One of the things I am most annoyed by is under-salted food, especially when that food is presented in a restaurant that charges a pretty penny for its food. There is nothing that ruins a dish more than lack of salt and nothing that improves it more that adding just enough salt to make the flavors pop.
Last week I had dinner with friends in a restaurant that I'd been dying to try because every time I passed by it was packed with diners. Well, I should have read the Yelp reviews first because while most people praised the atmosphere (inviting) and the drinks (delicious), people were uniformly dissatisfied with the food. It wasn't that the food was bad, it just was so under-salted that nothing about the dishes sparkled. Equally annoying were the lack of salt and pepper shakers on the table which I find utterly pretentious. When the waiter asked how our dinner was, I let him know that the food was lacking salt and he said he would tell the chef. He returned to our table a few minutes later to let us know that the chef said, "That's how we cook the food here." Well if that's the case, then I certainly won't be back. I never ever salt my food at the table (in fact, we don't keep a salt shaker on our own table), but I found myself adding sprinkle after sprinkle of salt to just about every dish. (BTW, Whole Foods deli is also guilty of not salting their prepared items enough. The food always looks good, but tastes horrible. Blech.)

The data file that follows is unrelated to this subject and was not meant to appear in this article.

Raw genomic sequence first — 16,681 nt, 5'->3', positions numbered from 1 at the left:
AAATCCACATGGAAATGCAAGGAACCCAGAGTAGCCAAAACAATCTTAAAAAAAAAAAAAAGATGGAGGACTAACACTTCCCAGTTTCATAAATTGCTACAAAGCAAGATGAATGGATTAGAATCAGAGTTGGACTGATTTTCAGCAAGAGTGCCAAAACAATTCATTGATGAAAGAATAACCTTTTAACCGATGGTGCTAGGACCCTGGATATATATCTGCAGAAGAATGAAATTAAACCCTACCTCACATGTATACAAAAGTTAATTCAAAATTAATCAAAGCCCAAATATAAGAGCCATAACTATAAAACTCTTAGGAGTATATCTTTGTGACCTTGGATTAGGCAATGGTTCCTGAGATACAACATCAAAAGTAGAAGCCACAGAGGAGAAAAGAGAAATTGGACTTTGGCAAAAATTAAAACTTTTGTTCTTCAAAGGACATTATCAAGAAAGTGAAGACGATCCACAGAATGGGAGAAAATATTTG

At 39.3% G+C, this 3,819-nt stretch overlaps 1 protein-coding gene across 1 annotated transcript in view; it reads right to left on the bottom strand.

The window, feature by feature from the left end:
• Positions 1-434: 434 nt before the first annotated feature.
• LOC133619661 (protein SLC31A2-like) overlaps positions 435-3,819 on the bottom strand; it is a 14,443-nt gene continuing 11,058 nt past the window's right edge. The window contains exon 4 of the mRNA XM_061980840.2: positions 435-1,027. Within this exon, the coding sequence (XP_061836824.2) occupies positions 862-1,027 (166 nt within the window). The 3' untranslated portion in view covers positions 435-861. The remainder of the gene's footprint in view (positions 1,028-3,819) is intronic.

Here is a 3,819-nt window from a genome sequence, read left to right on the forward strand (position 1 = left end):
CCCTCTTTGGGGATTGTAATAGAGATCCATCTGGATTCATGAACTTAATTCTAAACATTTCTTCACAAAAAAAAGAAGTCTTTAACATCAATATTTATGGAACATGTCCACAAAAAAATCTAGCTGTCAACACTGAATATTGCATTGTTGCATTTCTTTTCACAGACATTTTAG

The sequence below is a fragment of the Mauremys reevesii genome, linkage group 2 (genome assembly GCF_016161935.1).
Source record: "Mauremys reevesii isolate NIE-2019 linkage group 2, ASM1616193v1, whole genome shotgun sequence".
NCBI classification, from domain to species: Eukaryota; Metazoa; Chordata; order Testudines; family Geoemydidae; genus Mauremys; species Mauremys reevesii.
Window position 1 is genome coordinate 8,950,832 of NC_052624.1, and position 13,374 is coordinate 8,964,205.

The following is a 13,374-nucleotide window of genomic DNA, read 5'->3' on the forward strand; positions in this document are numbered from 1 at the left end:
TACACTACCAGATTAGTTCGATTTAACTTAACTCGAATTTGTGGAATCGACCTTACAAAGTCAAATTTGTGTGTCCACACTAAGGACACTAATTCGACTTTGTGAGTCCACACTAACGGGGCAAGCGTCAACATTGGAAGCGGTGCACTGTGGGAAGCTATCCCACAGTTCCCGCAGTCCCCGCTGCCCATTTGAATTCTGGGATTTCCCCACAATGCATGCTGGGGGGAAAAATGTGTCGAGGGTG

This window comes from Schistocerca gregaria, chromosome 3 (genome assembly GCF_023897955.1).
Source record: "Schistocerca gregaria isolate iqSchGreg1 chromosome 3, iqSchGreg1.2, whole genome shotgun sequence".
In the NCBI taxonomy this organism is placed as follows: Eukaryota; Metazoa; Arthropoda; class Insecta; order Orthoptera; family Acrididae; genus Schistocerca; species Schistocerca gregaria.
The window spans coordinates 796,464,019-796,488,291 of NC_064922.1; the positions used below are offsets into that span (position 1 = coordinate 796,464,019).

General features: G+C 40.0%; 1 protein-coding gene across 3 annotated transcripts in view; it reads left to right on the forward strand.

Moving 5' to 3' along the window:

There is no more important ingredient in my cooking arsenal than salt, and as for so many lessons she taught me about cooking, I need to thank my mother for teaching me about the importance of salt and how different salts have different flavors. Yes, flavors.
I grew up with my mom using Hawaiian salt (rock sea salt) for just about all her cooking. We had a salt grinder which she filled and we used that when we needed finer salt. She also used fleur de sel long before it every got to be trendy and now ubiquitously found topping caramels and cupcakes. In her cupboard now you can find at least 10 different salts including roasted and smoked salts. Each has a different purpose. Two salts she never used even to this day: regular table salt (Morton's) or kosher salt. Both salts were too tangy and bitter, especially in the case of kosher salt. Taste them and you'll see. Compared to sea salts there is definitely an off flavor with both. At least to me.
When I cook I have two salts that I turn to most often: pink Hawaiian salt (which is pink because of a naturally-occuring clay) and Celtic grey salt. I honestly think these salts have a "saltier" flavor so you end up using less. I love the finer fleur de sel also, but the Celtic salt is cheaper and just as good. Plus, I just love the way it feels when I crumble it over salads or into sauces. (P.S. Don't use wet salts in a salt grinder, you will ruin it.)
I use coarse Hawaiian salt in all kinds of ways: to season all steaks, roasts, chicken, and fish. It also seasons my soups, stews, roasted veggies, and my pasta cooking water. I use the finer salt in salads or to sprinkle on fresh cut oranges or watermelon. (A trick I learned from my Italian aunt: Always salt a salad first THEN add vinegar and toss to melt the salt THEN add the olive oil. Try it!) For baking or in oatmeal I use the third salt in my arsenal: very fine sea salt (Himalayan, for example). The last salt I use is truffle salt. Oh how I love it. This is one salt I will bring to the table. My girls sprinkle it over softly scrambled eggs, over their steak, roasted vegetable or baked potatoes. It packs such an earthy, flavorful punch.
Compared to European sea salts, Hawaiian salt is much cheaper, especially if you get it in Hawaii. And since you always know someone going to Hawaii, ask them to toss a bag of it into their suitcase for you. In Hawaii it's available at every market and even at Long's. Hawaiian salts are also great for scrubs: make a paste with olive oil and scrub your body with it. Heavenly!
So there you have it. That's my rant on salt. Don't be afraid to salt your food!